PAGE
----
I am an urban sociologist who studies urban development, urban form, and inequality, with a particular focus on racial-spatial inequality. In my work, I examine the socio-spatial processes that contribute to inequality through urban growth, governmental planning decisions, environmental issues, and demographic changes.
Empirically, I have often focused on the social spaces of urban life, including public spaces, parks and other green spaces, and sites of commemoration. Drawing on research from cases such as New York’s High Line, Philadelphia’s Independence National Historical Park, and Chicago’s Washington and Jackson Parks, I have published extensively on the historical and contemporary dynamics of the production of urban space.
Theoretically, I aim to contribute to urban sociology, the sociology of race, and critical urban studies in three primary ways. First, my work draws attention to the ways that race should be incorporated within theories of urbanization. This work involves developing links between critical urban theory and critical race theory as well as critically examining the historical development of urban theory and the marginalization of the ideas of WEB Du Bois and other scholars of color. Second, my work critiques the unequal impacts of contemporary urban development, examining the ways that contemporary urban policies and ideologies exacerbate socio-spatial disparities. Third, my work attempts to reframe understandings of urban-environmental relationships through a reconsideration of nature’s socially constructed place in urban life.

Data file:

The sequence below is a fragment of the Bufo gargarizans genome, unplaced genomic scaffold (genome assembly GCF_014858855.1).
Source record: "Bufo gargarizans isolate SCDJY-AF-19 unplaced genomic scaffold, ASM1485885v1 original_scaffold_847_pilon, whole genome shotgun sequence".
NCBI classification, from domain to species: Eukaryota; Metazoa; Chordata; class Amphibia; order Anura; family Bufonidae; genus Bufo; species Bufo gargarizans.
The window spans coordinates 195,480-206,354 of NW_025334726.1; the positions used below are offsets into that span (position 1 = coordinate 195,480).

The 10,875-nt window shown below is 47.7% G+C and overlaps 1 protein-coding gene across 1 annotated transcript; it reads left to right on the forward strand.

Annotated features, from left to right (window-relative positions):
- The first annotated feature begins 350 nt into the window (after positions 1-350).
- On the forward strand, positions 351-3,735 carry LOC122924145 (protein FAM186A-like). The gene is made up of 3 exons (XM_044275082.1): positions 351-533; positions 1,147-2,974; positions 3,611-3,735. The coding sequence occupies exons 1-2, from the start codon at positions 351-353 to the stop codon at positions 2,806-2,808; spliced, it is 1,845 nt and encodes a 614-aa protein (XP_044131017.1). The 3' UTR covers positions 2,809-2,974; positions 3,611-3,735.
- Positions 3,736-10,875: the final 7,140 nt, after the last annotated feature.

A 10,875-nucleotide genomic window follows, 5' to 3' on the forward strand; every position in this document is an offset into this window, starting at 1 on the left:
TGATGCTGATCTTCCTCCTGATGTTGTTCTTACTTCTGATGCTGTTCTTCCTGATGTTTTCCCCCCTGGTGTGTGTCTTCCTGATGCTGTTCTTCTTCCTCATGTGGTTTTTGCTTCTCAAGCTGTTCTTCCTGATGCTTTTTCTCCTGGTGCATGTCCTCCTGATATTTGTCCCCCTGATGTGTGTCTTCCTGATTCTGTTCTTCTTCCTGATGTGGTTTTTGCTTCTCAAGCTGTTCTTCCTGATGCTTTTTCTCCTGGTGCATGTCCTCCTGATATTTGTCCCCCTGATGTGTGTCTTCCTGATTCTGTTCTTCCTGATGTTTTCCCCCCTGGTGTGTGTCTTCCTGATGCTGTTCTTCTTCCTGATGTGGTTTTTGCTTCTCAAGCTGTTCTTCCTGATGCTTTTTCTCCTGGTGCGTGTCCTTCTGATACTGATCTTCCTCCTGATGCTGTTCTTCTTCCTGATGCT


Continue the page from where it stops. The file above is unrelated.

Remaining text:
I received my PhD in Sociology from Northwestern University in 2017. Currently, I am a Postdoctoral Fellow in the Department of Sociology at Rice University. You can contact me at email@example.com.